On October 20, 2011, Microsoft moved to dismiss for lack of subject matter jurisdiction. (ECF No. 6.) The Court vacated the hearing on the motion scheduled for January 5, 2012. (ECF No. 12.) In a July 20, 2012 Order, the Court denied the motion, finding that Smith had standing to bring this action. (ECF No. 15.) On August 3, 2012, Microsoft answered the Complaint. (ECF No. 16.)

On December 14, 2012, Magistrate Judge Skomal granted the parties' joint motion for entry of a stipulated protective order. (ECF No. 23.) On April 24, 2013, Smith filed his Motion for Class Certification. (ECF No. 38.) The Motion for Class Certification requested that the Court certify as a class "the 91, 708 consumers who received a text message advertising Microsoft's Xbox from short code 88202 on September 12 or 13, 2008"-in other words, the m-Qube List. (Mot. for Class Cert. 17, ECF No. 34-1.)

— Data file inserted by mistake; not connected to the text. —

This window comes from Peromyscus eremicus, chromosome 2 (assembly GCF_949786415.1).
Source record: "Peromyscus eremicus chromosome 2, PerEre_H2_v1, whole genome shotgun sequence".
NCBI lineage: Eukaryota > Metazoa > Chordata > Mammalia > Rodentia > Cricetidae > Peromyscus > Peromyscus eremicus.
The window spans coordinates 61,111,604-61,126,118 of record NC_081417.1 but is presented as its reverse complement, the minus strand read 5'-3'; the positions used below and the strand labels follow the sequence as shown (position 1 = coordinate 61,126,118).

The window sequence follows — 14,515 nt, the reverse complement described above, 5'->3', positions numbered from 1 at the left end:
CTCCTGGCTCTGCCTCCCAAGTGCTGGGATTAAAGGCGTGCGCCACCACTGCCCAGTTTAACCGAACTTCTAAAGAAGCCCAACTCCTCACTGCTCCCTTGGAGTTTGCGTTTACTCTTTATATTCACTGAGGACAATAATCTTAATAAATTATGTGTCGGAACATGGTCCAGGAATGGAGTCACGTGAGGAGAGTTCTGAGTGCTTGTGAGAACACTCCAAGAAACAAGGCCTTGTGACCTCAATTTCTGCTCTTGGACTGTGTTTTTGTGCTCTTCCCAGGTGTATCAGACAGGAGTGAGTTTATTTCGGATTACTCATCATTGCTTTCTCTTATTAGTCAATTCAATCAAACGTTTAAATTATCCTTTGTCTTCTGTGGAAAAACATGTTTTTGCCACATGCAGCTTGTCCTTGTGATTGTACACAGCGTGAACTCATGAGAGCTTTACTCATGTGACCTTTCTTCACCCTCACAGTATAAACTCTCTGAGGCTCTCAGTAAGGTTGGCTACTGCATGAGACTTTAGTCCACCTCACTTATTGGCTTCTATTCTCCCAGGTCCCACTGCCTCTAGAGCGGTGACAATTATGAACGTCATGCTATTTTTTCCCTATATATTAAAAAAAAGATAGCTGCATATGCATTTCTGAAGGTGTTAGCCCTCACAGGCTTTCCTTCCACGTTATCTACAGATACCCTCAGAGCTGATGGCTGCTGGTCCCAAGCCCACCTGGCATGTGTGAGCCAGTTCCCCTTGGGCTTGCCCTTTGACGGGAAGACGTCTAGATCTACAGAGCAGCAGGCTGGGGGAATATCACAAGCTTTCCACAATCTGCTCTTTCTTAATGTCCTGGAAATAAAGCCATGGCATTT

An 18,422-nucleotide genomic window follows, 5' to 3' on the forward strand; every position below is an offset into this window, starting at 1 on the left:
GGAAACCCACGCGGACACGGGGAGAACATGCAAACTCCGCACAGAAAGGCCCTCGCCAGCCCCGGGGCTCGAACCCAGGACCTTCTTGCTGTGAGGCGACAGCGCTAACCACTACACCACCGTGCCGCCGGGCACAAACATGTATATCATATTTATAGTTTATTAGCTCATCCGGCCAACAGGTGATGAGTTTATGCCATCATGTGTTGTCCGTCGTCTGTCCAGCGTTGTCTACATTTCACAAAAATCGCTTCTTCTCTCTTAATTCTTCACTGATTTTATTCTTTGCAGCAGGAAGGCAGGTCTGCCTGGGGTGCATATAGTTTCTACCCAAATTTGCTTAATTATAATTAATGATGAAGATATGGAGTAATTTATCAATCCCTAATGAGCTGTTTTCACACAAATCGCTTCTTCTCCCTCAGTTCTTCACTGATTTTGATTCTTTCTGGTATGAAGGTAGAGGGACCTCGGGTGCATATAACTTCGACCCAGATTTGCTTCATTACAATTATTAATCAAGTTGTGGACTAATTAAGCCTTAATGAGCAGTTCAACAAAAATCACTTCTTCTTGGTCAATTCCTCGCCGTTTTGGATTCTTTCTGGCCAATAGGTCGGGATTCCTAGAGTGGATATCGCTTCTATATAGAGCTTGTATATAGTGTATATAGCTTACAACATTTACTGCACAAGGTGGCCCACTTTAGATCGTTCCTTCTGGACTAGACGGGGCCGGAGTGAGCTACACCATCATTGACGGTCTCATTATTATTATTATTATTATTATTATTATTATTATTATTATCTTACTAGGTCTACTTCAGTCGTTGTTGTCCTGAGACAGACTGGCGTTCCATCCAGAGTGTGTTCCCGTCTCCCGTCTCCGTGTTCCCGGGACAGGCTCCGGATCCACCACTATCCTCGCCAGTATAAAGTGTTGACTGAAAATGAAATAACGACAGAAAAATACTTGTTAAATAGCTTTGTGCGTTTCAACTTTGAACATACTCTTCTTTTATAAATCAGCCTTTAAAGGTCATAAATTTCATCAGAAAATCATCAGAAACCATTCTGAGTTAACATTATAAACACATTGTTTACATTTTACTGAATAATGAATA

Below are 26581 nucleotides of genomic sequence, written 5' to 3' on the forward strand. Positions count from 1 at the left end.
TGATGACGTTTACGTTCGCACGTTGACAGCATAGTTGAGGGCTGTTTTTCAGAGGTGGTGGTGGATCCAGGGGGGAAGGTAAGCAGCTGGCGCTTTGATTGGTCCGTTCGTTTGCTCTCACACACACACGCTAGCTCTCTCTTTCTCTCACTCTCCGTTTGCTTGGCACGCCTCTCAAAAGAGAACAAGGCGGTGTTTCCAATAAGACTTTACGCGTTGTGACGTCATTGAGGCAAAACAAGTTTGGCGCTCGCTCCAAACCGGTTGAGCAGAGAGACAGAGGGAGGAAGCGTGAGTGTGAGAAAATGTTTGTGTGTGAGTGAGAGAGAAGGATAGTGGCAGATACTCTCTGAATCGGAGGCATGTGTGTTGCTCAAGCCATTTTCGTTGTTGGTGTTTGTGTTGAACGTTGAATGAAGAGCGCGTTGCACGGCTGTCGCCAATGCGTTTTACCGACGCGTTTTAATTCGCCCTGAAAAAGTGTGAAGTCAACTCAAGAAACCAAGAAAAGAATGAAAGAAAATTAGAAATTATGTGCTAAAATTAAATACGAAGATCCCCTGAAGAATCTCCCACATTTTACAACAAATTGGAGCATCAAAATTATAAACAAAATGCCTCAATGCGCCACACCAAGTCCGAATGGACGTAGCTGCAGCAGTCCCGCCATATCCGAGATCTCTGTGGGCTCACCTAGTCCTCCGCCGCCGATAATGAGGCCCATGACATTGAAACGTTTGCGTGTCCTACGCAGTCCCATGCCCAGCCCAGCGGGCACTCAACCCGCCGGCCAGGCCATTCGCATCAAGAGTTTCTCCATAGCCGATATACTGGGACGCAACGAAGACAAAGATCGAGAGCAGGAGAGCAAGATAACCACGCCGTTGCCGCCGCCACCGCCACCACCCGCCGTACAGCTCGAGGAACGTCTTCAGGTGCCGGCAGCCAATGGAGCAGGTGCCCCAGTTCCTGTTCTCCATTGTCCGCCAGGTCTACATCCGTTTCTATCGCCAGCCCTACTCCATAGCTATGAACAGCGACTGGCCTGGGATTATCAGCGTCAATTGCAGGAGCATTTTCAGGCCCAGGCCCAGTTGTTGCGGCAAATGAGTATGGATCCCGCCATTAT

In its Opposition to Plaintiff's Motion for Class Certification, Microsoft argued that Plaintiff's proposed class failed to satisfy the commonality, predominance, superiority, and ascertainability requirements because "[a]t least 24% of the phone numbers on m-Qube's list could not have received a text message in 2008, " as they were either landlines or cell phones without texting capability. (Def.'s Resp. in Opp'n 18-19, ECF No. 48 (sealed)).

Plaintiff and his expert witness engaged a third party vendor to compare, or scrub, ' the C&S list of numbers to which the text messages were sent against a list of wireless phone numbers maintained by Neustar, Inc. and other authorities which own and operate an accurate and highly reliable nationwide real-time wireless number database.

(Reply 8, ECF No. 63 (sealed).) This "scrubbed" list contains 55, 123 numbers, and Plaintiff now claims to "narrow" the proposed class to the numbers appearing on the "scrubbed" list. ( Id. ) On November 8, 2013, Microsoft filed the instant Motion to Strike this "new" evidence appearing in Plaintiff's Reply in Support of its Motion.